Mercedes-Benz Forum banner
1 - 2 of 2 Posts

· Registered
01C240 gone; 02ML320 gone; 04E320.4M; 06 ML350
99 Posts
Discussion Starter · #1 ·
Quick history: nasty surprise in NOV-2007 with my 2002 ML320 [of course no warranty any more] ... black burnt mark on my beige driver leather seat [from a short circuit from the bottom heating pad]. The seat back is OK [thank God]. A Technical Bulletin from MB acknowledges the issue, however no recall just because no car went up in flames yet. The total number of occurrences is big [from what I could get from the internet and various forums].
The stealership quoted $700 for the cover assy. [leather cover with heater pad attached] + installation. Quite expensive, letting aside the fact that colour and visual aspect of a new leather cover won’t 100 match the seat colour and aspect of my ML320 other leather seats after 5 years of daily use [a shade of beige] ...
I ended up buying an aftermarket set [bottom and back heating pads with wiring, cables, switch, fuse, etc] from eBay for $75 [with free shipping]. The width of the heating pads fits perfectly in between the longitudinal steel rods that are underneath of the leather cover.
Found some instructions for DIY on the forum and put it my self. I did just the bottom since the back was working fine. It's not hard but is not that easy either. You don't need to take out the whole seat.
Here are the main steps [sorry, I forgot to take pics]:
1- just slide the seat almost all the way towards the steering wheel
2- lower the back rest
3- remove key from ignition
4- check for side air bags [if present then I recommend disconnect the battery now]
5- unscrew 2 side screws that keep in place the side plastic moulding
6- undo the side plastic moulding [careful with the front where a hidden tab keeps the side and front plastic mouldings together
7- unplug the cables from the seat switch assy. [from the side plastic moulding]
8- undo front+side+rear holding pieces of the leather cover [underneath of the seat frame]
9- remove [carefully; it’s hard to take them out in one piece] the 2 plastic clips from the rear of the seat
10- release the 2 screws that keep the back seat together with the bottom
11- unwrap the seat cover just as far as I thought is would need it
12- cut the hog rings that hold the cover steel rod attached to the plastic wired moulded-in into the foam [you need good pliers]
13- follow the instructions I received together with the heater pad set
14- mark the line for cross steel rod
15- make 3 little holes into the heating pad in between the heating net [the instructions are calling for 3 big holes - these heating pads can actually be cut to accommodate a different/shorter seat length or to accommodate holes – how cool is that!] for the attachment points for holding the cross steel rod to the cross plastic wire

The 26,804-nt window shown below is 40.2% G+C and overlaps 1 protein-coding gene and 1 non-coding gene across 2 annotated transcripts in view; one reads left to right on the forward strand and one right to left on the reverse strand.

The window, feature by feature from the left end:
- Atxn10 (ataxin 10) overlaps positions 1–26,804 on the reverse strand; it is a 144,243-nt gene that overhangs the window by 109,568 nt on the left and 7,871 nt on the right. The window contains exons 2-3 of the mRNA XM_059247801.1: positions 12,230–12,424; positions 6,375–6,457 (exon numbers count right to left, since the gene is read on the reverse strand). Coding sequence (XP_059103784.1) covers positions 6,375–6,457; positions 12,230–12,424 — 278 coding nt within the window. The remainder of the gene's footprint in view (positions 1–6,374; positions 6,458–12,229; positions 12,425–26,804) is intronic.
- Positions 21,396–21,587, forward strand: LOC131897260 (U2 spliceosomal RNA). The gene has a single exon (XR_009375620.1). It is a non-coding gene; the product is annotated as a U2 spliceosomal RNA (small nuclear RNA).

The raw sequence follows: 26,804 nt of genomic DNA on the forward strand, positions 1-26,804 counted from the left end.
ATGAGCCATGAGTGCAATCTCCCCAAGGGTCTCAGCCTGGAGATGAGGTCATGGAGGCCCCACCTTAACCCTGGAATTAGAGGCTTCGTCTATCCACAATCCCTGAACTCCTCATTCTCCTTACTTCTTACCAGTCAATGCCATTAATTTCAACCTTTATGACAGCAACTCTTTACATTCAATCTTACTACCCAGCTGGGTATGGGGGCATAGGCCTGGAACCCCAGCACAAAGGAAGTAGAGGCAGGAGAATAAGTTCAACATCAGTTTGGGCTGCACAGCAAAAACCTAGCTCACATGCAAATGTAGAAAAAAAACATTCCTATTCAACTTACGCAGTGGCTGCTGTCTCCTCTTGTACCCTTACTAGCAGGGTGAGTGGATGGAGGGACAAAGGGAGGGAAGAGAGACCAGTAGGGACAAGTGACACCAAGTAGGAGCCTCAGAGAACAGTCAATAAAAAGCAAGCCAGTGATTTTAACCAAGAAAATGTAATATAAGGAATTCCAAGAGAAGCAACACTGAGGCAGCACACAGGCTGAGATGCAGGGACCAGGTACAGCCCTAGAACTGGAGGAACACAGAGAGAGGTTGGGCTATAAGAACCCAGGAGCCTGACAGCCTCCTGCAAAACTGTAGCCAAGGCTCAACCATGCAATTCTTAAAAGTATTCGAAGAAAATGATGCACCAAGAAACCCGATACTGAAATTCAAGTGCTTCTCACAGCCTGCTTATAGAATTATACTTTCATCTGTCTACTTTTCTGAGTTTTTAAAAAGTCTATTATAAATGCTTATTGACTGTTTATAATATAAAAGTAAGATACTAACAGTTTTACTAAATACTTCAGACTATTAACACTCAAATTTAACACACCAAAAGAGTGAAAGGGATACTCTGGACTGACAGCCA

16- position the new heating pad in the proper position on top of the foam, underneath of the original heating pad
17- attach with plastic straps [that now are replacing the hog rings] the steel rods to plastic wires in the previous location of the hog rings [3 places for the cross steel rod thru the heating pad and 4 places for the longitudinal steel rod right beside the new heating pad - I didn't disassembled the other longitudinal steel rod close to the middle console
18- properly fixed the front and rear of the new heating pad onto the foam with the existing adhesive strip at both ends
19- locate the original electrical wires that go underneath of the seat to the original switch
20- cut the original wires at a convenient length
21- cut the new electrical wires at a convenient length
22- connect new heating pad to the original electrical wires that go to the original switch box [and insulate connection sections]
23 to 34- from now on assemble everything in reverse order from step #11 to #1
35- check fit and function [fit for the leather cover and function for the seat bottom and back adjustment and proper function of the new heater pad – it may take just a minute longer to feel the heat just because the old heating pad is very thick]

It took me about 1 hour but you have to have everything prepared and know every next step.
Sensitive steps:
#6 - if you break the tab you lose one attachment point [somehow still OK]
#9 - if you damage/break the clips you need to get new ones.
Tricky steps:
#12 - hog ring are hard to cut and pieces need careful removal [a magnetic tool comes in handy]
#15 - I didn’t want to affect the heating net
#17 - a second person is very helpful otherwise the leather cover will obstruct you view
#18 - working on feeling only
#19 to #22 - cramped space to work

This list is merely a presentation of what I did and is not meant to be a guide to DIY. I cannot be held responsible, accountable and liable for anything that may go wrong following above steps.

As for that damn burnt hole … I’ll keep you posted.
1 - 2 of 2 Posts
This is an older thread, you may not receive a response, and could be reviving an old thread. Please consider creating a new thread.